Korman wrote first book at age 12
By Angie Landsverk
Last September, Xavier Trindal sent an email to author Gordon Korman and invited him to visit Waupaca.
Four days later, Korman responded to the message and told Trindal he would love to visit the community, but the invitation needed to come from a principal or a librarian.
Librarians from Waupaca’s elementary and middle schools collaborated with staff at the Waupaca Area Public Library to make it happen.
On March 1, Trindal introduced the author to the middle school’s sixth through eighth graders.
“I invited Gordon Korman to come here and talk to us. He’s the author of more than 80 books,” said the eighth grader.
“He’s not kidding,” Korman said. “He’s the one who initially contacted me to come here. If not for Xavier, this never would have happened.”
Korman said Trindal’s invitation resulted in a three-day mini tour in Wisconsin for him.
The children and teen book author also spoke to elementary students earlier that day and ended the day with an evening presentation at the public library.
As Korman spoke to middle school students in the auditorium, the 52-year-old noted it is the 40th anniversary of when he wrote his first book.
That book was “This Can’t Be Happening at Macdonald Hall.”
It was a seventh-grade English project.
“My track coach had to teach English,” Korman explained. “He was a nice guy, a good teacher. But at the time, he had never taught writing in his life. He drew a blank and said, ‘OK, work on whatever you want for the rest of the year.”
That was in February, and Korman had until June to work on the project.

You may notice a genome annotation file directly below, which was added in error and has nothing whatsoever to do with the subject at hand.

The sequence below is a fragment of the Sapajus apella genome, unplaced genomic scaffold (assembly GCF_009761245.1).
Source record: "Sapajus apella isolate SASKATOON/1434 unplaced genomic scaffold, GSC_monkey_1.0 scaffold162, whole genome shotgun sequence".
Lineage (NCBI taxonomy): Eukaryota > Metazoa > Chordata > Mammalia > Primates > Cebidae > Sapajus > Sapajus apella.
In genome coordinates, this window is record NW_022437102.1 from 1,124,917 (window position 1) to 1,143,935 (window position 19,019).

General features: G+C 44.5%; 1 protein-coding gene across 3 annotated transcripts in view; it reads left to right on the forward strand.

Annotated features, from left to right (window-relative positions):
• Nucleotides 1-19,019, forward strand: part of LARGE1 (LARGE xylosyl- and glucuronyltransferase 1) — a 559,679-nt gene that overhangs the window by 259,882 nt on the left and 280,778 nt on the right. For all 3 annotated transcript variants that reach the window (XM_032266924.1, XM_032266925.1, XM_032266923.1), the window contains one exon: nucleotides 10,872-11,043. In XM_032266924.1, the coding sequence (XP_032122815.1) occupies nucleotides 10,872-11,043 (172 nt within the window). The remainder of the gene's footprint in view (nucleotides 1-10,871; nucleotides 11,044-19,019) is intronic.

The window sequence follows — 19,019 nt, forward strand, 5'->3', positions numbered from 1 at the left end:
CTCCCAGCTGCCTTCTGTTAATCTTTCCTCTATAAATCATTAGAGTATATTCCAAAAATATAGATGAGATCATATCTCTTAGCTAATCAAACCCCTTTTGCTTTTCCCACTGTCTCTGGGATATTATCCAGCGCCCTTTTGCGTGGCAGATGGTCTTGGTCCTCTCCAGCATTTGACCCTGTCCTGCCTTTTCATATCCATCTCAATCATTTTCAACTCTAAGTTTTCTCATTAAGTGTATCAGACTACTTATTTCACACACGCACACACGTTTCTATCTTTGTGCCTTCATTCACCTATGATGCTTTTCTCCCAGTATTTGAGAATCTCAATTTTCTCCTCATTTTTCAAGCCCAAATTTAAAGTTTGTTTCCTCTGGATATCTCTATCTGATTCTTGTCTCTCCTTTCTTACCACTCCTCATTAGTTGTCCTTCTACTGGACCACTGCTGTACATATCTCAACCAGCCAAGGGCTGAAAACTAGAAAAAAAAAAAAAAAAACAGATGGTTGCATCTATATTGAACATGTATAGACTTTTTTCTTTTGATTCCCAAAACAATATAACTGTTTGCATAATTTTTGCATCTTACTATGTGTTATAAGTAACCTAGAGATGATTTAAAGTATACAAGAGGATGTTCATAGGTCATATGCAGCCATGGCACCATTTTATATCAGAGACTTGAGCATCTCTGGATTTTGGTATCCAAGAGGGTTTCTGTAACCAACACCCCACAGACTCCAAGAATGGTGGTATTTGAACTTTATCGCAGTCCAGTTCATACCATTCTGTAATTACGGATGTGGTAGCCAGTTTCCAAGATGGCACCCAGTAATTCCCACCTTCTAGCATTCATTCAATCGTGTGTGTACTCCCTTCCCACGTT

He recalled receiving a grade of a B+ on it.
Initially, Korman received an A+.
One grade was deducted for messiness, he explained.
“It was the ‘70s. There weren’t computers,” Korman told the students.
He wrote the entire project in cursive.
That school year, Korman also happened to be the class monitor for Scholastic book orders.
He decided to mail the book he wrote to the address on the book order form. His mother first typed a manuscript for him.
“I got lucky,” Korman said.
The person who opened it read it and shared it with his boss, who also liked it.
A few days after his 13th birthday, Korman signed the contract for his first book.
By then, he was an eighth grader. He was a freshman in high school when it was published.
“The book’s been out for 38 years,” he said. “It’s wild to see your seventh-grade project in Korean or Portuguese.”
Korman talked to the students about how he gets ideas for his books.
In one instance, a tour of a school’s science lab resulted in one when he learned the class was raising a chicken – to eventually eat.
He had to write about that.
“If you really think about it, all stories are really about what if?” he said. “If you ever get writer’s block, ask, ‘What are the what ifs of my story?’”
The father of a 17-year-old son, 13-year-old daughter and 10-year-old son, he spends a lot of time watching them and paying attention to their word choices.
Korman enjoys his work and said he first comes up with an idea and then the characters.
He writes about three drafts for each of his books and said if he is able to write three pages or 1,000 words in a day, that is a decent day.
His mother was a writer, and the first thing Korman does when he writes something is to email it to her.
He said she has been his best collaborator.
“Writers tend to be observers,” Korman said.
He encouraged those interested in writing to read a lot and to make writing part of their daily life.
When asked if there is any other career he would have wanted to pursue, he said that when he was 2, he wanted to be a dog.
“In school, I got better grades in math and science than in English,” Korman said. “I guess if I had not done well on that English project, I would have gone more into math or science.”